In Israel, a cry for vengeance TERROR IN TEL AVIV

TEL AVIV, ISRAEL — A photo caption in yesterday's editions erroneously said that Tel Aviv is the former capital of Israel.

The Sun regrets the error.


TEL AVIV, Israel -- A terrorist with a bomb turned a sunny morning rush hour into a scene of death yesterday, killing 20 aboard a crowded commuter bus and further shaking Israeli faith in the peace process.

The attack led immediately to demands from politicians and the public for retaliation by the Israeli government.


Police believe a suicide bomber boarded the No. 5 bus that makes its way through the downtown district and detonated the explosive in the deadliest terrorist attack in Israel in 16 years. At least 45 people were injured, four seriously.

Prime Minister Yitzhak Rabin rushed back from England, where he was on an official visit. In a televised address to the nation, he said that he will demand an end to legal restraints on Israeli army and secret police actions against Palestinian radicals.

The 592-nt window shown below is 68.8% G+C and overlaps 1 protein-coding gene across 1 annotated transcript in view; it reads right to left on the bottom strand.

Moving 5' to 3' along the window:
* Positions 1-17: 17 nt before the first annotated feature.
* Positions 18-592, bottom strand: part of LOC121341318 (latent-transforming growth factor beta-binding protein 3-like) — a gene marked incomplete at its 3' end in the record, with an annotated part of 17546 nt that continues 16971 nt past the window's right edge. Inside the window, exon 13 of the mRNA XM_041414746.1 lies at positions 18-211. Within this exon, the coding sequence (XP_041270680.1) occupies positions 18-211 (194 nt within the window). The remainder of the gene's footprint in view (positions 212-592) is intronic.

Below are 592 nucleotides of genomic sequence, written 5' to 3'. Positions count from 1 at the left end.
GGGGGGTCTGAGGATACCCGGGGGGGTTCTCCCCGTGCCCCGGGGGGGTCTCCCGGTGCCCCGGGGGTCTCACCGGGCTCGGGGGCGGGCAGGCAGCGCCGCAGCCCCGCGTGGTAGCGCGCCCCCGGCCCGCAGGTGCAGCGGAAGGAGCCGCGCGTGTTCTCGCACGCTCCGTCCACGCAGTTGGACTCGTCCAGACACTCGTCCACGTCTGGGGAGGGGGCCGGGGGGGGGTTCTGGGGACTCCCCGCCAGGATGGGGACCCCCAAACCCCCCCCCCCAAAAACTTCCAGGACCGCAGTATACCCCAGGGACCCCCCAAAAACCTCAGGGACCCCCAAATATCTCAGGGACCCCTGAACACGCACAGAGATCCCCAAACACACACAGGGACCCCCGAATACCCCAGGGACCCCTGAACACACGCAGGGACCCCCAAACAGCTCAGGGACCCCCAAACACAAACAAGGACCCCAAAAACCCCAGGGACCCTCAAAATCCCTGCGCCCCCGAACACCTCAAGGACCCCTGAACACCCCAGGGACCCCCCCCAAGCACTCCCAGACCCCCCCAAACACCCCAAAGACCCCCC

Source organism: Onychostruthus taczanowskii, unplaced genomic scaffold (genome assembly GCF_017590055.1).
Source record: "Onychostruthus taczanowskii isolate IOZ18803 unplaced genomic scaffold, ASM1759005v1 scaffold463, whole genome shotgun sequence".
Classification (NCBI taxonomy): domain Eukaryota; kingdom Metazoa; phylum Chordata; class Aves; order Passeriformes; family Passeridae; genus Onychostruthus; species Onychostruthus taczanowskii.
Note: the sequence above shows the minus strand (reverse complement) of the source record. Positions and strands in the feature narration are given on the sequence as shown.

"We must find ways so that suicide attackers know that not only are they liable to get killed in their activity but also that their homes, their family members could also be hurt," he said.

Moderate Palestinians working for peace must not be held responsible for such attacks, Mr. Rabin said. He blamed the bombing on Hamas, a Muslim fundamentalist group opposed to the peace process.

Mr. Rabin appeared agitated in his televised address about 10 p.m. He spoke of the dangers of Hamas, and said that he will ask the parliament today for a loosening of what he described as judicial shackles on the operation of Israeli security services.

"I want to have the possibility of making administrative arrests without legal complications," he said. "If we want to fight the Hamas to the end, we must be enabled by the judiciary to have the tools."

But he also railed against Jewish settlers who advocate taking over the entire West Bank and who consider it "greater Israel." He said Israel cannot "swallow up" more than 1 million Palestinians there.

"Those who want to spread settlements over the territories, a blurring of areas, intermixing," would cause opposition from all Palestinians, he said. "Then we will face much more severe terrorism."


L And he said the PLO should not be blamed for Hamas attacks.

Hamas "is an enemy that existed against us before signing" of the peace agreement with the Palestinians, he said. "This is an enemy which has to be defined and must not be lumped together with the others -- those Palestinians who want peace with us."